SCOTUS Should Enforce Protections for Children During Police Interrogations

For decades, the Supreme Court has protected children from a variety of excesses and abuses in our justice system—but its work is not done. On June 14, the U.S. Supreme Court is expected to consider whether to take the case of Brendan Dassey—the intellectually impaired Wisconsin teenager who falsely confessed to participating in the 2005 killing of Teresa Halbach. Because Dassey’s case raises crucial issues concerning the way impaired children are protected—or not—during police interrogation, the high court should agree to hear his case. Dassey‘s story was captured in painstaking—and painful—detail in the Netflix docuseries “Making a Murderer.” Millions watched in horror as interrogators que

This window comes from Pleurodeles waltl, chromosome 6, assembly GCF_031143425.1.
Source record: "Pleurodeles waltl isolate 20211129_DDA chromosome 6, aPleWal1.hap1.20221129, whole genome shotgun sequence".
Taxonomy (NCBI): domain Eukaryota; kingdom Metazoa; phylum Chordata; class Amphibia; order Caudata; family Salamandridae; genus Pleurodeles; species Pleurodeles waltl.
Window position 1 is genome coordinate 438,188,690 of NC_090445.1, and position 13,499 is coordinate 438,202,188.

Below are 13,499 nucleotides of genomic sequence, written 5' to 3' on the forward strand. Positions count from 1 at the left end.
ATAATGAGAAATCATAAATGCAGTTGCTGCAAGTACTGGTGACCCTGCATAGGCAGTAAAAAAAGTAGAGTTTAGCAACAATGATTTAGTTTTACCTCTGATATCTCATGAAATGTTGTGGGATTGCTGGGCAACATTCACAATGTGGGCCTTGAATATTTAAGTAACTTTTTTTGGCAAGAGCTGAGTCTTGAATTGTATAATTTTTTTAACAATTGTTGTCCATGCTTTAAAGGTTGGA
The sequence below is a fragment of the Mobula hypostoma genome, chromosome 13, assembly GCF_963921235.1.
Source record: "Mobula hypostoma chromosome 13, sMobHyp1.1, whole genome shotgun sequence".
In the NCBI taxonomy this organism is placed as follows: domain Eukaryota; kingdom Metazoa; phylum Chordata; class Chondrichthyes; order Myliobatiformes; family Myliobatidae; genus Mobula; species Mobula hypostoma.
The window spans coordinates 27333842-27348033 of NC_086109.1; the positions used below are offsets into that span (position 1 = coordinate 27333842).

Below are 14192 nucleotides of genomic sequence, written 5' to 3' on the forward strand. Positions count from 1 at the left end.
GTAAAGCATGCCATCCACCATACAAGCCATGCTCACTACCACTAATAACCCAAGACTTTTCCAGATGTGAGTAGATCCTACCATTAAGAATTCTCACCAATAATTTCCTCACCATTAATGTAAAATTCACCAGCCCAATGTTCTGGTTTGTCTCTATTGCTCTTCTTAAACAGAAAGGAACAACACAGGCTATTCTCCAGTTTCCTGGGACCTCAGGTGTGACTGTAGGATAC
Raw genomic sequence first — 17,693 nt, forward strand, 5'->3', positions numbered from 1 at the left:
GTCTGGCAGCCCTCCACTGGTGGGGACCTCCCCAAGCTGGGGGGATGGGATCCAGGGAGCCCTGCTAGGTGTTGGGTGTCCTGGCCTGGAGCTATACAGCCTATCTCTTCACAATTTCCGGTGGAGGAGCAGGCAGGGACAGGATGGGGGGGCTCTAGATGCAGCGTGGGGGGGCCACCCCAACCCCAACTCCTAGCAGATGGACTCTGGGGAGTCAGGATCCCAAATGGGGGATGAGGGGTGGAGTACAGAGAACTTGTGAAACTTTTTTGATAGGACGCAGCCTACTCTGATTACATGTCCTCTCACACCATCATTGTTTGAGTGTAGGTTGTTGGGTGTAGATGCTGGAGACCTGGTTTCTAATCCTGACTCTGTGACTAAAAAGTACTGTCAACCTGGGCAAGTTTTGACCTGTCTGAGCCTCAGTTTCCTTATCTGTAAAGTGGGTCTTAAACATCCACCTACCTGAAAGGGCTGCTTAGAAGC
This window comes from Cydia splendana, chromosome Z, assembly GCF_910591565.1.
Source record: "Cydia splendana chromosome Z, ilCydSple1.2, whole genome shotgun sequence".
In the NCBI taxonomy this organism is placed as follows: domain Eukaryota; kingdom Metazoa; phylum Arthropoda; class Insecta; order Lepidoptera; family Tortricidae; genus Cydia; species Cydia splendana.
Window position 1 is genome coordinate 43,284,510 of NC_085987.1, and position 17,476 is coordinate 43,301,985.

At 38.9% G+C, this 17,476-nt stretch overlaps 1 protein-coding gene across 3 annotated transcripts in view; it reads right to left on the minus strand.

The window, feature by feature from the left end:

Making A Murderer Makes Its Way To The Supreme Court

Last week, Williams v. Louisiana settled with an agreement that resulted in the release of Corey Williams. Williams, for those who may not remember, involved a challenge to the conviction of a 16-year-old child with severe intellectual disabilities. The state courts, in upholding his conviction, had refused to consider evidence of his intellectual disability, and how it bore on the (lack of) credibility of his confession. Indeed, in order to secure his release, Williams agreed to plead guilty to obstruction of justice, a charge that stemmed from his false confession, a decision that gave up his ability to seek any compensation for his wrongful incarceration. (You can help remedy the effects

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